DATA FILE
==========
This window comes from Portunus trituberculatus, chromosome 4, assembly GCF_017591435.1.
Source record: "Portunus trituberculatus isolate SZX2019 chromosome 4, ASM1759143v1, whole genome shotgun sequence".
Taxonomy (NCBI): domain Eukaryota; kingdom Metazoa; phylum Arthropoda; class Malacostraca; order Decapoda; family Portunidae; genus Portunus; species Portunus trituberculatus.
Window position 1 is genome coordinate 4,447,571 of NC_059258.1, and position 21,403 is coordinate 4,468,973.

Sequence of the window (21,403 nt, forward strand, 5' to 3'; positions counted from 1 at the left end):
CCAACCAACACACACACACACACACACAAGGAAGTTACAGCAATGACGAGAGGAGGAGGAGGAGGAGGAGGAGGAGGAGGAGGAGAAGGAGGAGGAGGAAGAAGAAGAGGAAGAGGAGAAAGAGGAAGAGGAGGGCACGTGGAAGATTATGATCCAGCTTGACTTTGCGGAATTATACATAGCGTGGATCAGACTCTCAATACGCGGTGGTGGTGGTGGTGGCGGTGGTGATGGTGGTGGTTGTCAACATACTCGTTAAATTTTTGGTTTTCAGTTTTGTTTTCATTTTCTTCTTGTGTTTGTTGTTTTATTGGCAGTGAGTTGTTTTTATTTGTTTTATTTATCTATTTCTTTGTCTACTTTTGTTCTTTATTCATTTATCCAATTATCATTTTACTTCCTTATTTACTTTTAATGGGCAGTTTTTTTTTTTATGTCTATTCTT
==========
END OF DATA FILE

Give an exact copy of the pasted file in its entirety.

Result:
This window comes from Portunus trituberculatus, chromosome 4, assembly GCF_017591435.1.
Source record: "Portunus trituberculatus isolate SZX2019 chromosome 4, ASM1759143v1, whole genome shotgun sequence".
Taxonomy (NCBI): domain Eukaryota; kingdom Metazoa; phylum Arthropoda; class Malacostraca; order Decapoda; family Portunidae; genus Portunus; species Portunus trituberculatus.
Window position 1 is genome coordinate 4,447,571 of NC_059258.1, and position 21,403 is coordinate 4,468,973.

Sequence of the window (21,403 nt, forward strand, 5' to 3'; positions counted from 1 at the left end):
CCAACCAACACACACACACACACACACAAGGAAGTTACAGCAATGACGAGAGGAGGAGGAGGAGGAGGAGGAGGAGGAGGAGGAGAAGGAGGAGGAGGAAGAAGAAGAGGAAGAGGAGAAAGAGGAAGAGGAGGGCACGTGGAAGATTATGATCCAGCTTGACTTTGCGGAATTATACATAGCGTGGATCAGACTCTCAATACGCGGTGGTGGTGGTGGTGGCGGTGGTGATGGTGGTGGTTGTCAACATACTCGTTAAATTTTTGGTTTTCAGTTTTGTTTTCATTTTCTTCTTGTGTTTGTTGTTTTATTGGCAGTGAGTTGTTTTTATTTGTTTTATTTATCTATTTCTTTGTCTACTTTTGTTCTTTATTCATTTATCCAATTATCATTTTACTTCCTTATTTACTTTTAATGGGCAGTTTTTTTTTTTATGTCTATTCTT